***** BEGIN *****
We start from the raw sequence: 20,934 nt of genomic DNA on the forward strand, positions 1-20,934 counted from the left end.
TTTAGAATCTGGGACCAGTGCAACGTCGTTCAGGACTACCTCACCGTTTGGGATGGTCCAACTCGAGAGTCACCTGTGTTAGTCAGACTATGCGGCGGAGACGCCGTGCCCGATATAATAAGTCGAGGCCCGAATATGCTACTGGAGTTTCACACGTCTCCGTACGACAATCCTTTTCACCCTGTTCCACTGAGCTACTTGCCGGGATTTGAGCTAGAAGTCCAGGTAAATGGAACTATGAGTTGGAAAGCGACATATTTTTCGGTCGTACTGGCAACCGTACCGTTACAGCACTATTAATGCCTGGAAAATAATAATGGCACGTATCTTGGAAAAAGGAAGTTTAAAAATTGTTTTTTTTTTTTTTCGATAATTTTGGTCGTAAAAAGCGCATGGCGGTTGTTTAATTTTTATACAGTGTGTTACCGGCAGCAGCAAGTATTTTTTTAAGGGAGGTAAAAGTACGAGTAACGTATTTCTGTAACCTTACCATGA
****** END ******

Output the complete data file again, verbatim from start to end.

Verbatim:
We start from the raw sequence: 20,934 nt of genomic DNA on the forward strand, positions 1-20,934 counted from the left end.
TTTAGAATCTGGGACCAGTGCAACGTCGTTCAGGACTACCTCACCGTTTGGGATGGTCCAACTCGAGAGTCACCTGTGTTAGTCAGACTATGCGGCGGAGACGCCGTGCCCGATATAATAAGTCGAGGCCCGAATATGCTACTGGAGTTTCACACGTCTCCGTACGACAATCCTTTTCACCCTGTTCCACTGAGCTACTTGCCGGGATTTGAGCTAGAAGTCCAGGTAAATGGAACTATGAGTTGGAAAGCGACATATTTTTCGGTCGTACTGGCAACCGTACCGTTACAGCACTATTAATGCCTGGAAAATAATAATGGCACGTATCTTGGAAAAAGGAAGTTTAAAAATTGTTTTTTTTTTTTTTCGATAATTTTGGTCGTAAAAAGCGCATGGCGGTTGTTTAATTTTTATACAGTGTGTTACCGGCAGCAGCAAGTATTTTTTTAAGGGAGGTAAAAGTACGAGTAACGTATTTCTGTAACCTTACCATGA